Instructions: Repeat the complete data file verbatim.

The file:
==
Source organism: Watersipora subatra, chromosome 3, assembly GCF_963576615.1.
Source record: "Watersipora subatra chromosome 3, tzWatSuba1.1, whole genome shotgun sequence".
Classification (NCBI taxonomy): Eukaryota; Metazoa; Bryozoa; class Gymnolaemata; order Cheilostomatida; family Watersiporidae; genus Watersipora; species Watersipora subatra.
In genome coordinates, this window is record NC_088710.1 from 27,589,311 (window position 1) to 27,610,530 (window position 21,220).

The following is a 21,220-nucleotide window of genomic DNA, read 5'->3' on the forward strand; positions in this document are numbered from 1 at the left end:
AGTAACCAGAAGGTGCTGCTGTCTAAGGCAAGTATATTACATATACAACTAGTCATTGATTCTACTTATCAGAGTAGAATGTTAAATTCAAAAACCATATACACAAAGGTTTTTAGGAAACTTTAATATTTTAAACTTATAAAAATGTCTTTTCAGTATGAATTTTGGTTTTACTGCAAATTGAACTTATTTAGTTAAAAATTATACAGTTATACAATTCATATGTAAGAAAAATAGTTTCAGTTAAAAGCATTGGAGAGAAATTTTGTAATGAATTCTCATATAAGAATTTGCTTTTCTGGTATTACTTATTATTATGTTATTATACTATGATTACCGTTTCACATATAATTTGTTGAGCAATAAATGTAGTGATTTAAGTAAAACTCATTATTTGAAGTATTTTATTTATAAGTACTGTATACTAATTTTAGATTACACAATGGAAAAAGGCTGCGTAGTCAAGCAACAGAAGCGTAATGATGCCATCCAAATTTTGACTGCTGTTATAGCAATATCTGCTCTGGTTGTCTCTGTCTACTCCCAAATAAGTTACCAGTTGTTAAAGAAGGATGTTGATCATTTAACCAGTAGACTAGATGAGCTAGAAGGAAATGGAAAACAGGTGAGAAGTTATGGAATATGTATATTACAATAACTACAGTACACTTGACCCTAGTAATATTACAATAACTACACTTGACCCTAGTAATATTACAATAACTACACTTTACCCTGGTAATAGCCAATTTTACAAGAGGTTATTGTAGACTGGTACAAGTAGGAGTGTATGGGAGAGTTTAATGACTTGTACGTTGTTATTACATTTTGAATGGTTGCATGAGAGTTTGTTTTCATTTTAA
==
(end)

Source organism: Watersipora subatra, chromosome 3, assembly GCF_963576615.1.
Source record: "Watersipora subatra chromosome 3, tzWatSuba1.1, whole genome shotgun sequence".
Classification (NCBI taxonomy): Eukaryota; Metazoa; Bryozoa; class Gymnolaemata; order Cheilostomatida; family Watersiporidae; genus Watersipora; species Watersipora subatra.
In genome coordinates, this window is record NC_088710.1 from 27,589,311 (window position 1) to 27,610,530 (window position 21,220).

The following is a 21,220-nucleotide window of genomic DNA, read 5'->3' on the forward strand; positions in this document are numbered from 1 at the left end:
AGTAACCAGAAGGTGCTGCTGTCTAAGGCAAGTATATTACATATACAACTAGTCATTGATTCTACTTATCAGAGTAGAATGTTAAATTCAAAAACCATATACACAAAGGTTTTTAGGAAACTTTAATATTTTAAACTTATAAAAATGTCTTTTCAGTATGAATTTTGGTTTTACTGCAAATTGAACTTATTTAGTTAAAAATTATACAGTTATACAATTCATATGTAAGAAAAATAGTTTCAGTTAAAAGCATTGGAGAGAAATTTTGTAATGAATTCTCATATAAGAATTTGCTTTTCTGGTATTACTTATTATTATGTTATTATACTATGATTACCGTTTCACATATAATTTGTTGAGCAATAAATGTAGTGATTTAAGTAAAACTCATTATTTGAAGTATTTTATTTATAAGTACTGTATACTAATTTTAGATTACACAATGGAAAAAGGCTGCGTAGTCAAGCAACAGAAGCGTAATGATGCCATCCAAATTTTGACTGCTGTTATAGCAATATCTGCTCTGGTTGTCTCTGTCTACTCCCAAATAAGTTACCAGTTGTTAAAGAAGGATGTTGATCATTTAACCAGTAGACTAGATGAGCTAGAAGGAAATGGAAAACAGGTGAGAAGTTATGGAATATGTATATTACAATAACTACAGTACACTTGACCCTAGTAATATTACAATAACTACACTTGACCCTAGTAATATTACAATAACTACACTTTACCCTGGTAATAGCCAATTTTACAAGAGGTTATTGTAGACTGGTACAAGTAGGAGTGTATGGGAGAGTTTAATGACTTGTACGTTGTTATTACATTTTGAATGGTTGCATGAGAGTTTGTTTTCATTTTAA